Not only does this provide consistency but it is a creative way to
export concepts in civil rights law. The ADA established the U.S. as the world
leader in defining civil rights for people with disabilities.
Using language from the fundamental civil rights law for people with
disabilities in other laws, such as the Telecommunications Act, is a
transformative act that seeks to remove the barrier between people with
disabilities and those without disabilities.
life activities are walking, talking, breathing, seeing, talking, working,
etc. and are determined as ADA cases develop.
In determining ‘readily achievable’ under the Sec. 255 mandate, it
is the general feeling of the
disability community that a good deal of accessibility can be easily
accomplished and without much expense, if technically feasible.
Telecommunications companies, both service providers and makers of equipment,
are huge corporations, valued in the billions of dollars.
Disability advocates have noted that new products and services are
often ‘engineering driven’, that is, a new technology may lead to market
development rather than vice versa. While
markets may demand certain types of services, it is often the marketing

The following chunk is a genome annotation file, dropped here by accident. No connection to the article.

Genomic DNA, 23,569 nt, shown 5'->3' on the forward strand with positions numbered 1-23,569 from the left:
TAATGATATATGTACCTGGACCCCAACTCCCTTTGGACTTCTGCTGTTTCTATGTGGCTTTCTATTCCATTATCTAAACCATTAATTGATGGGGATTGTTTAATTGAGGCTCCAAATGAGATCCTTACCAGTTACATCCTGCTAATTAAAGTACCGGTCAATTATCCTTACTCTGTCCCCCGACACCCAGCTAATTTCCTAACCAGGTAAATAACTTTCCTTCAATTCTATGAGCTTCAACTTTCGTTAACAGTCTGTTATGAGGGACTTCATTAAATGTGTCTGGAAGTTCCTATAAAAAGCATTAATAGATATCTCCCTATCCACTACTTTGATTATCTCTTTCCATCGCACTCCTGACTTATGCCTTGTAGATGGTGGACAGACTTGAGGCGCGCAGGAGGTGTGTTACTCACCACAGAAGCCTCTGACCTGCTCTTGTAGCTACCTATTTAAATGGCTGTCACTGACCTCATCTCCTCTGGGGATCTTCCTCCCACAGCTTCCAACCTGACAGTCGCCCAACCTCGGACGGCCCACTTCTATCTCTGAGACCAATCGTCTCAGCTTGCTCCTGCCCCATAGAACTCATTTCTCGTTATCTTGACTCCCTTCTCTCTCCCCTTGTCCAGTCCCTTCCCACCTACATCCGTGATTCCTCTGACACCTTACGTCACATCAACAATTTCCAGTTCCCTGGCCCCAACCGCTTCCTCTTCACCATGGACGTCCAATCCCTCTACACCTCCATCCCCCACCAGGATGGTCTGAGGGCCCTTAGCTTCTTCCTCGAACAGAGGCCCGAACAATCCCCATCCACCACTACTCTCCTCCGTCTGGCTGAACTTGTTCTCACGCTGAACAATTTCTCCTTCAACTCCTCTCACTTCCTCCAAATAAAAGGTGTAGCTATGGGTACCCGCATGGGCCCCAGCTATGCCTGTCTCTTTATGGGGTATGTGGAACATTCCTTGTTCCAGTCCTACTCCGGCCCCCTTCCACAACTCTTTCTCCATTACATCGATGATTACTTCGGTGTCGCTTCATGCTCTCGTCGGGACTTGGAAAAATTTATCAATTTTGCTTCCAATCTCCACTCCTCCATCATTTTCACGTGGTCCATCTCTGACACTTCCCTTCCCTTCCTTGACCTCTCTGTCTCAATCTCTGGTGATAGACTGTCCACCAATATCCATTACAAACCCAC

departments of telecommunications companies who are central to determining
whether a particular technology will reach the market.
Involved in Developing the Rules
has been significant industry involvement in developing the rules under this
mandate. Also, many people with
disabilities, and their representatives, were involved.
The mandate required the U.S. Access Board to develop recommendations
for guidelines to standards under Sec. 255.
The U.S. Access Board formed a Telecommunications Access Advisory
Committee (referred to as “the TAAC”). Through a public notification
process members of disability organizations and telecommunications companies
were invited to a ‘talks’ process. The
TAAC met two or three days a month for about 10 months holding intensive